Swastika over the Acropolis

Reinterpreting the Nazi Invasion of Greece in World War Two

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Swastika over the Acropolis is a new, multi-national account which provides a new and compelling interpretation of the Greek campaign of 1941, and its place in the history of World War II. It overturns many previously accepted English-language assumptions about the fighting in Greece in April 1941 – including, for example, the impact usually ascribed to the Luftwaffe, German armour and the conduct of the Greek Army
Further, Swastika over the Acropolis demonstrates that this last complete strategic victory by Nazi Germany in World War II is set against a British-Dominion campaign mounted as a withdrawal, not an attempt to ‘save’ Greece from invasion and occupation. At the same time, on the German side, the campaign revealed serious and systemic weaknesses in the planning and the conduct of large-scale operations that would play a significant role in the regime’s later defeats.
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Biographical Note

Craig Stockings, PhD. (2006), is Associate Professor of History at the University of New South Wales, Canberra. He has published a number of monographs, edited works and articles on various aspects of Australian and international military history, including Bardia: Myth, Reality and the Heirs of Anzac (UNSW Press, 2009).
Eleanor Hancock, PhD.(1989), is Associate Professor of History at the University of New South Wales, Canberra. She has published on various aspects of the history of Nazi Germany and World War II, including Ernst Röhm Hitler’s SA Commander (Palgrave USA, 2008).

Table of contents

Acknowledgements ... ix
List of Maps and Figures ... xi
Conventions ... xv

Introduction ... 1
PART ONE: SETTING THE SCENE
1. Axis Ambitions in Europe and Greece 1933-1940 : ‘Greece is assigned to the mercy of Italy’ ... 17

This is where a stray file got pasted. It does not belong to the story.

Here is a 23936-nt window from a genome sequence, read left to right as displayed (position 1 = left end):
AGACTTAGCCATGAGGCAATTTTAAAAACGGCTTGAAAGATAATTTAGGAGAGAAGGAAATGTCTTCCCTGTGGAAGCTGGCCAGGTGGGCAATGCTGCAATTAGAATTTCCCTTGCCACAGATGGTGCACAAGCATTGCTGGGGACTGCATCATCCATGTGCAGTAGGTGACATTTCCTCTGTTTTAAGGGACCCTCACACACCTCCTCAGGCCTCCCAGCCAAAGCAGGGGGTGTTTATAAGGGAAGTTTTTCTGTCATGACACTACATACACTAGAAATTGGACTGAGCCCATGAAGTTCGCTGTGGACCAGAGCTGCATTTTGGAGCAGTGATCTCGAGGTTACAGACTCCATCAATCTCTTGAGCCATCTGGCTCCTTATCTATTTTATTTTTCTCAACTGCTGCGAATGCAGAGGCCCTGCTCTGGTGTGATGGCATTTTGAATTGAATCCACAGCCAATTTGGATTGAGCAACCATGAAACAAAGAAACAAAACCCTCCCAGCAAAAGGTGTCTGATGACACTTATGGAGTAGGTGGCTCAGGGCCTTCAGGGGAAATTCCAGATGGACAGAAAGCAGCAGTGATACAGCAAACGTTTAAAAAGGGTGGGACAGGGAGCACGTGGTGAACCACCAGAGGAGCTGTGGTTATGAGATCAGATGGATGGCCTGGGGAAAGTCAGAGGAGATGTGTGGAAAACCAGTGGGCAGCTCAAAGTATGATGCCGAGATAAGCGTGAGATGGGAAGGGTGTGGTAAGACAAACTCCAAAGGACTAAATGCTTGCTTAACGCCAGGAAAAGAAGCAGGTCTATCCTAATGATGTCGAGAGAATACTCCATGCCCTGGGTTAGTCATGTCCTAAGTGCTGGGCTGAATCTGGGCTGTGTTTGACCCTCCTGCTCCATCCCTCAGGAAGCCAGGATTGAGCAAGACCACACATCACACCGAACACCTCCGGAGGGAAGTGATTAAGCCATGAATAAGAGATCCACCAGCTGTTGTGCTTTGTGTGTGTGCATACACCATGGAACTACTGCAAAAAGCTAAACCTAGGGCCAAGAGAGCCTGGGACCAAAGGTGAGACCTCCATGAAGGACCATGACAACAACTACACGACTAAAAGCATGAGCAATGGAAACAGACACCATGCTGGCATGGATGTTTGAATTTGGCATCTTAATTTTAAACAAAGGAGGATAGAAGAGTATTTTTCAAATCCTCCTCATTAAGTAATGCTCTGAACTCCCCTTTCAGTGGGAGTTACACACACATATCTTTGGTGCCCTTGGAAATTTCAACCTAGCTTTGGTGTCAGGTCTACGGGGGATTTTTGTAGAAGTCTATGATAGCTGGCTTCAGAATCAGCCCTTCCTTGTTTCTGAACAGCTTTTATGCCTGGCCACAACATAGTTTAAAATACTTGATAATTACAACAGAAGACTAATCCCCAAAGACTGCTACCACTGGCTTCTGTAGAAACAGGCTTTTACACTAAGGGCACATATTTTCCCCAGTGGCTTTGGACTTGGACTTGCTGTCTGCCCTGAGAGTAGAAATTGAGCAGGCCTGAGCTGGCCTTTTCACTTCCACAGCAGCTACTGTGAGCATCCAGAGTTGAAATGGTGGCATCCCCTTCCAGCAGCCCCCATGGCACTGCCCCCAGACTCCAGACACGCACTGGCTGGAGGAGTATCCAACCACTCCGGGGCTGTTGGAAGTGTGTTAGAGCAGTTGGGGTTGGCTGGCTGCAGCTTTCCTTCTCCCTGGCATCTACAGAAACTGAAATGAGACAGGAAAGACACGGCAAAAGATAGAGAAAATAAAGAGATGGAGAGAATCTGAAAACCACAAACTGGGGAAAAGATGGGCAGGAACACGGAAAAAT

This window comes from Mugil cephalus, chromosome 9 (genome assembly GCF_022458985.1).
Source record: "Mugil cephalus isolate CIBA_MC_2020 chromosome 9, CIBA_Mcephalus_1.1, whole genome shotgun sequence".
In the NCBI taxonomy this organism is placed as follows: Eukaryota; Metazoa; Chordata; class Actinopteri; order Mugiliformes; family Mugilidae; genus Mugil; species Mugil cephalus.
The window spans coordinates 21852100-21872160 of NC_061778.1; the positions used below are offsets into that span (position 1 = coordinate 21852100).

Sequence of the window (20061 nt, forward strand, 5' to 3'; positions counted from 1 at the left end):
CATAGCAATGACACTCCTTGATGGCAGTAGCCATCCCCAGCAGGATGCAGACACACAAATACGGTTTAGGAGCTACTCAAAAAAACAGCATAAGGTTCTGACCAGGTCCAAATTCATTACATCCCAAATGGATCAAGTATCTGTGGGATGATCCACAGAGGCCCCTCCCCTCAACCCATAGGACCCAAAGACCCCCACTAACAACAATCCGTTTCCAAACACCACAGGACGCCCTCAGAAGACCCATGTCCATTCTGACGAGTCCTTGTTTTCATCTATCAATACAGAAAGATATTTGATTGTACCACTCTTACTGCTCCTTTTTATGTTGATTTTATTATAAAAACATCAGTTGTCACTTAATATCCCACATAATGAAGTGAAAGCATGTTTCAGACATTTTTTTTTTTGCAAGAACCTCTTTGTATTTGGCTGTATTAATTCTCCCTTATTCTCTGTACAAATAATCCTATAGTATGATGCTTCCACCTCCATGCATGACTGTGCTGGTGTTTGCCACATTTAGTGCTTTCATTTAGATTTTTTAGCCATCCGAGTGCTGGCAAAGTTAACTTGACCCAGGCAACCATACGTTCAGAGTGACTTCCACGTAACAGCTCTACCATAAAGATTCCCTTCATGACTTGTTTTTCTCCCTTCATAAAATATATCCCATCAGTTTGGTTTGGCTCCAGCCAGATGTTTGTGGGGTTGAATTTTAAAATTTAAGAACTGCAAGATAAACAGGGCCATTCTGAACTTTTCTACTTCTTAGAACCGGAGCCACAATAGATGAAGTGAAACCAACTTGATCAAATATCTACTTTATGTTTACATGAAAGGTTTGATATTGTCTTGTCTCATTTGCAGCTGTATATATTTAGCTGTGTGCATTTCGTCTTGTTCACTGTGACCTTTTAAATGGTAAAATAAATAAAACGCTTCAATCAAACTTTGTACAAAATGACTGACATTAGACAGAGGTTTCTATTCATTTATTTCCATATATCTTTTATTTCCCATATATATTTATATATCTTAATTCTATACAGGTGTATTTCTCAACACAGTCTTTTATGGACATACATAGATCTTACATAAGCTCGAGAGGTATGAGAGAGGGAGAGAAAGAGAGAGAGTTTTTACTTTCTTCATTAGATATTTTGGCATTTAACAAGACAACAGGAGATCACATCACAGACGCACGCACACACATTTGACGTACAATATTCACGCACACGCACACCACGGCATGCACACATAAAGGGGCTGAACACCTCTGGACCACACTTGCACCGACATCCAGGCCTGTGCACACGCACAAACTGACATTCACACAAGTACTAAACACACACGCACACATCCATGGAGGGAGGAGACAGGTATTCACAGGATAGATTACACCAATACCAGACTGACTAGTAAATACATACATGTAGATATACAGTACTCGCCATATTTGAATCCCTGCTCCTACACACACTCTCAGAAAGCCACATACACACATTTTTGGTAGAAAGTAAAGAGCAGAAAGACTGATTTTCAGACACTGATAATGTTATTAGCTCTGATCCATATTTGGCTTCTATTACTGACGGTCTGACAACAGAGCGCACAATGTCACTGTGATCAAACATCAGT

2. The Italo-Greek War, the Powers and the Balkans : ‘My friend Mussolini is a very sensitive gentleman’ ... 35
3. Albania, the Bulgarian Frontier & Greek Defensive Schemes ... 71
4. The Die is Cast : German and British Planning in Early March 1941 ... 91
5. The Gathering Storm : Mid-March and Early April 1941 ... 115

PART TWO: THE DRAMA UNFOLDS
6. Opening Moves (6-7 April) ... 149
7. The Fall of Northeastern Greece (8-9 April) ... 179
8. New Battle Lines (10-12 April) ... 207
9. The Battle of Vevi (12-13 April) ... 237
10. Pressure on the Passes (14-15 April) ... 271
11. Allied Withdrawal Planning & Operations (15-16 April) ... 301
12. The Battle of Pinios Gorge (17-18 April) ... 329
13. Across the Plains of Thessaly (17-18 April) ... 359
14. The End in Epirus (19-21 April) ... 391
15. Brallos and the Thermopylae Pass (22-24 April) ... 425
16. Corinth and the Peloponnese (25-26 April) ... 457
17. The Final Evacuations (27-28 April) ... 485

PART THREE: EVALUATION
18. The Outcome Explained ... 513
19. Justifications, Vindications and Unnecessary Debates ... 543
20. Marita and Barbarossa ... 569

Epilogue ... 589
Bibliography ... 599

Readership

All interested (academis and general public) in World War Two, Greek and European history.

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